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JAHP_MH20161005131017-R3_Yousaf and Jabbar

Short Communication



Effect of Pre-Warming on Broiler Breeder Eggs Hatchability and Post-Hatch Performance


Adnan Yousaf1*, Adnan Jabbar1, Yasir Allah Ditta2

Sadiq Poultry (Pvt.) Limited, Chakri Hatchery Rawalpindi, Pakistan, 2Department of Animal Nutrition, University of veterinary and Animals Sciences Lahore


Abstract | Hatchability and early chick mortality are regarded as the parameters of assessment of a hatchery. The hatchery’s key aim is to provide an even and uniform start of growth for all embryos placed in incubator. The pre-warming process directly influences embryo capability and avoid condensation. In current study, three experimental groups each consist of 4, 03,920 eggs were pre-heated at 82oF for 5 hours (Group A), 82oF for 3 hours (Group B) or without pre-heat treatment (control, Group C) were selected to investigate the effect of pre-warming on hatchability and post-hatch performance. Each treatment group consists of fifteen hatch records of commercial hatchery. Results showed that significant differences (P <0.01) were documented in hatchability percentage between A and C groups (1.339±0.066) as compared to A and B (0.621± 0.059), or B and C groups (0.71±0.072). Mortality was reduced significantly (P<0.05) in A (3.18±0.77) and B (3.97±0.63) groups as compared to control (5.39±0.02). Weight gain was increased (P<0.01) in A (1955.66±21.82) and B (1896±83.97) groups than control group (1668.33±32.14). Feed conversion ratio were found significantly better (P<0.002) in A (1.49±0.06) and B (1.72±0.02) groups than C group (1.91±0.05). However, feed intake was not affected (P> 0.05) by the pre-warming regimen of eggs. These results suggested that pre-warming of eggs is a beneficial regimen, which may be used to enhance the hatchability and post-hatch performance of broilers.


Keywords | Pre-Warming, Hatchability, Performance, Broiler Chicks


Editor | Asghar Ali Kamboh, Sindh Agriculture University, Tandojam, Pakistan.

Received | October 05, 2016; Accepted | January 08, 2017; Published | January 12, 2017

*Correspondence | Adnan Yousaf, Sadiq Poultry (Pvt.) Limited, Chakri Hatchery Rawalpindi, Pakistan; Email:

Citation | Yousaf A, Jabbar A, Ditta Y.A (2017). Effect of pre-warming on broiler breeder eggs hatchability and post-hatch performance. J. Anim. Health Prod. 5(1): 1-4.


ISSN | 2308–2801

Copyright © 2017 Yousaf and Jabbar. This is an open access article distributed under the Creative Commons Attribution License, which permits unrestricted use, distribution, and reproduction in any medium, provided the original work is properly cited.


Poultry is the 2nd largest industry of Pakistan whose play a dynamic role in the GDP of country. Poultry products are rich source of protein and good source of income. Importance of poultry is further emphasized by its demand and production ability in the country (Hussain et al., 2015; FAO, 2011). In Pakistan, currently there are more than twenty-five thousand poultry farms and four hundred hatcheries, that providing employment and income for livelihood of thousands of people and also fulfilling the most of animal protein requirement of the nation. Moreover, the poultry industry has engaged a thousands of veterinarians for disease management and quality insurance of poultry products (Anonyms, 2011; Nazia et al., 2015).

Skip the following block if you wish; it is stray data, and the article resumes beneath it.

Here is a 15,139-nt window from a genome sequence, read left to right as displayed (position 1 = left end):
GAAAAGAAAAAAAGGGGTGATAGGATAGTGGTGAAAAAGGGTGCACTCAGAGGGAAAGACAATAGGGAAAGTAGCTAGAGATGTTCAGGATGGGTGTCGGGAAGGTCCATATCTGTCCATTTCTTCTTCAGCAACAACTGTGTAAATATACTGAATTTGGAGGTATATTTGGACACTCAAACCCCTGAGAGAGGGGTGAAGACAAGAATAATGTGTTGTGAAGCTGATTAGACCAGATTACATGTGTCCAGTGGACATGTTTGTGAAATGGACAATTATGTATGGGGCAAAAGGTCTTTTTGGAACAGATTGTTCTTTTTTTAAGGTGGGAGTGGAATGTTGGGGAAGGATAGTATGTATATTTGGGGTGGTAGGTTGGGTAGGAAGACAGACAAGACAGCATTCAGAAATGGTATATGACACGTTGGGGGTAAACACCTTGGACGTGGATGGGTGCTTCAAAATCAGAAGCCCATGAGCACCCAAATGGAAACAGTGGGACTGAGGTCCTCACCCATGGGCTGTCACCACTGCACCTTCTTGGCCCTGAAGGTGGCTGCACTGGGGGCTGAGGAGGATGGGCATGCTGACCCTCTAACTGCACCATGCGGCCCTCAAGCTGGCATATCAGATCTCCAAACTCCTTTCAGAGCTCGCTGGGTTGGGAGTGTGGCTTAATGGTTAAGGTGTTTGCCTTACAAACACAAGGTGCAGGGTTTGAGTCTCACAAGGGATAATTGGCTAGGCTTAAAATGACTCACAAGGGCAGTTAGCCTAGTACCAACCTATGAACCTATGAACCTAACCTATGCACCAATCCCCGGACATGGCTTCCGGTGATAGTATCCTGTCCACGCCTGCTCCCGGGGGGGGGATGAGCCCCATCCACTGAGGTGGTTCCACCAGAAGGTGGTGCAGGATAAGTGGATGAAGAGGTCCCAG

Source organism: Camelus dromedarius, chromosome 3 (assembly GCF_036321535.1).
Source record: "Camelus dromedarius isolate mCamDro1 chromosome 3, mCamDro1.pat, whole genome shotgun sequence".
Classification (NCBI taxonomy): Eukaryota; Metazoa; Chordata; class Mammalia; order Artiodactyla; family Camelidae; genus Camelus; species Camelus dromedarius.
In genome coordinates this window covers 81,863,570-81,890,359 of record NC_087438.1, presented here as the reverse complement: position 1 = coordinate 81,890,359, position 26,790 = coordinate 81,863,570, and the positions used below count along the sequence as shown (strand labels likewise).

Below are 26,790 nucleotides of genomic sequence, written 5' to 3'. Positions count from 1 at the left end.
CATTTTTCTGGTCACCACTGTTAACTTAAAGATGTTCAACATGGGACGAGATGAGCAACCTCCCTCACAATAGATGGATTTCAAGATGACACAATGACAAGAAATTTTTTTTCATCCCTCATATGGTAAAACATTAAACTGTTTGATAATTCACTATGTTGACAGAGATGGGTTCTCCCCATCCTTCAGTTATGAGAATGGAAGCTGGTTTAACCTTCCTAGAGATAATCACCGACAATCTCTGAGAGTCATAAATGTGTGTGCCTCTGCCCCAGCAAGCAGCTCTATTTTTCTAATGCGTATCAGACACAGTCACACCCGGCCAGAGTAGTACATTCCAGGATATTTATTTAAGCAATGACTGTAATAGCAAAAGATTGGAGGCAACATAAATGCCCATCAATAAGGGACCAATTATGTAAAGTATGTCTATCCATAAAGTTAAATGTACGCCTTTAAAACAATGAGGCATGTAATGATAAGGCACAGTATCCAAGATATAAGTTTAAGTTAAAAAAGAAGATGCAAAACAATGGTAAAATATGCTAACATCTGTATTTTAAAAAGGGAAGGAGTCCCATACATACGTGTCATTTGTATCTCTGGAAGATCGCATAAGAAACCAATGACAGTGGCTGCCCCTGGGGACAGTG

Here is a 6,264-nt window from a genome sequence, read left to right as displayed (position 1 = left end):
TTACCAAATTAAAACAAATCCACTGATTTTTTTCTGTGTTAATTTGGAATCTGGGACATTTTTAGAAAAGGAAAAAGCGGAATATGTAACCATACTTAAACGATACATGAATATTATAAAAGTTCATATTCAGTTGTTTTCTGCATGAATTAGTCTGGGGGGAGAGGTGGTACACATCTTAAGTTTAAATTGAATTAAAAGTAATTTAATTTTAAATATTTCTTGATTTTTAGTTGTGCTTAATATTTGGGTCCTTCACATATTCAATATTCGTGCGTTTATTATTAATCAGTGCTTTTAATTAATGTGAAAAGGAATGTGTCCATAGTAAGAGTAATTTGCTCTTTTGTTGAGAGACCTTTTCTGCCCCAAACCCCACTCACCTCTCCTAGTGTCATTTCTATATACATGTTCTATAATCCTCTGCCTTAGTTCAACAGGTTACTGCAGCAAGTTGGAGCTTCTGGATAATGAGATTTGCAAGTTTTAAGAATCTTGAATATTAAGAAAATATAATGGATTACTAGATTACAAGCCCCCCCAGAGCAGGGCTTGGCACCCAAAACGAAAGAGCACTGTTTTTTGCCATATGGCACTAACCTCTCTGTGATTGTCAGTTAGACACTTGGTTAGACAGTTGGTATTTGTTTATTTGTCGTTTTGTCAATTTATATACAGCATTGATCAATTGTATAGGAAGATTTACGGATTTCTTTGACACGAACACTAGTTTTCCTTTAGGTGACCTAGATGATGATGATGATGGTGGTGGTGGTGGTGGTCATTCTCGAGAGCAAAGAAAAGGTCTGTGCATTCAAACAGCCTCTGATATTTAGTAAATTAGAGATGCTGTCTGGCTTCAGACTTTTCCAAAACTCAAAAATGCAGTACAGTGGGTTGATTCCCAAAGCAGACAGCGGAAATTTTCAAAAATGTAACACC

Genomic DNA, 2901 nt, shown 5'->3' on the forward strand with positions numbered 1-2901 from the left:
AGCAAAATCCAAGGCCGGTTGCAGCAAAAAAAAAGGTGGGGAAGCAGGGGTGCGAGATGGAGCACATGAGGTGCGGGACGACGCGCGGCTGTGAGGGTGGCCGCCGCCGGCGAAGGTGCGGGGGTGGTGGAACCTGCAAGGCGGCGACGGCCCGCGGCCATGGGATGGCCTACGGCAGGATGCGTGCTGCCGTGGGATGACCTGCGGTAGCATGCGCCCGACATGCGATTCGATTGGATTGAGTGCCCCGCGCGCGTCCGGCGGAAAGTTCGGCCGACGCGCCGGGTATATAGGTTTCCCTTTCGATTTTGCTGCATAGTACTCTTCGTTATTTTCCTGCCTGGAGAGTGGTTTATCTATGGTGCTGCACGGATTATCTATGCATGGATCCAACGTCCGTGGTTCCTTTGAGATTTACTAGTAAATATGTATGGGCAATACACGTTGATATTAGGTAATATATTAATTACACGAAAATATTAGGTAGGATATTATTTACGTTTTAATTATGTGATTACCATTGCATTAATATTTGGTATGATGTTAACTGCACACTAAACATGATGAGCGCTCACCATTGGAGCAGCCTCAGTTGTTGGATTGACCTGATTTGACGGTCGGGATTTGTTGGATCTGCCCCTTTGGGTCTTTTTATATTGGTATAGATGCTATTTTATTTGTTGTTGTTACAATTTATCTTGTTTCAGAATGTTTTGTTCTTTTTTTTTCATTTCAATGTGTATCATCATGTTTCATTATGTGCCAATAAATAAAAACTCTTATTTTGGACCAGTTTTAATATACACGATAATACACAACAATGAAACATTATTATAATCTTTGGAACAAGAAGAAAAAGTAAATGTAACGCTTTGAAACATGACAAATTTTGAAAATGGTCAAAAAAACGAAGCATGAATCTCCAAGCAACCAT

Temperature is the main factors known to influence embryonic development (Mahmud et al., 2011). The effect of pre-heating on hatchability has been evaluated to a partial developmental stage of embryo before or after pre-heating treatment (Reijrink et al., 2009). It is of interest to point out that, prior storage, heating the chick eggs for six hours allowed the complete formation of hypoblast (Silva et al., 2008). The effects of pre incubation on hatchability are directly depending upon their flock management, nutrition, age and pre-heating temperature/period. It was documented that the chick weight, hatchability and temperature are very closely interrelated (King’ori, 2011). Development of embryo in broiler breeder eggs are started from the time of laying, as at the moment of lay, the egg temperature is above 40°C (North and Bell, 1990). In the recent decades, several studies reported that pre-heating of poultry eggs before storage resulted in more live chicks and a lower level of embryonic mortality compared to the eggs that remained un-heated (Reijrink et al., 2009). Temperature is the mainly critical aspect in hatching egg management as temperature affects embryo growth. Pre-warming of hatching eggs enhanced to incubation through prevention of condensation and reduction of variation in egg shell temperatures (Koka, 2002). The pre-warming process straightly influence embryo capability, as it might affect cell death especially when cell viability is reduced after prolonged storage (Koka, 2002). The purpose of this study was to investigate the effect of pre-warming regimen on broiler eggs hatchability and post-hatch performance of chicks.


Material and Methods


Selection of Site


The current study was performed at Sadiq Poultry (Pvt) Limited, Chakri Hatchery Rawalpindi, Pakistan, one of the largest commercial broiler hatchery of Asia.


Eggs Selection and Classification


Eggs (wt. 53-60 g) from broiler breeders (Ross 308, 45-50 weeks of age) were classified into three groups, such as A, B and C. Group C was served as control, while rest of two groups were treated with different duration of pre-warming in commercial single stage setters (Avida G4, Chick Master USA). Hatchable eggs were selected on the basis of shell quality, weight and color. Only oval shape good quality intact eggs were selected for hatching. The substandard eggs such as cracked, misshapen, blood-stained, dirty, toe-punched and elongated were rejected (Khan et al., 2016). These eggs were collected at farm and stored at 20°C and 75% relative humidity until used in hatching trail. Before, trail eggs were fumigated with 20 g KMnO4 and 40 ml formalin (40%), and 40 ml of water for 100 ft3 area for 15 minutes.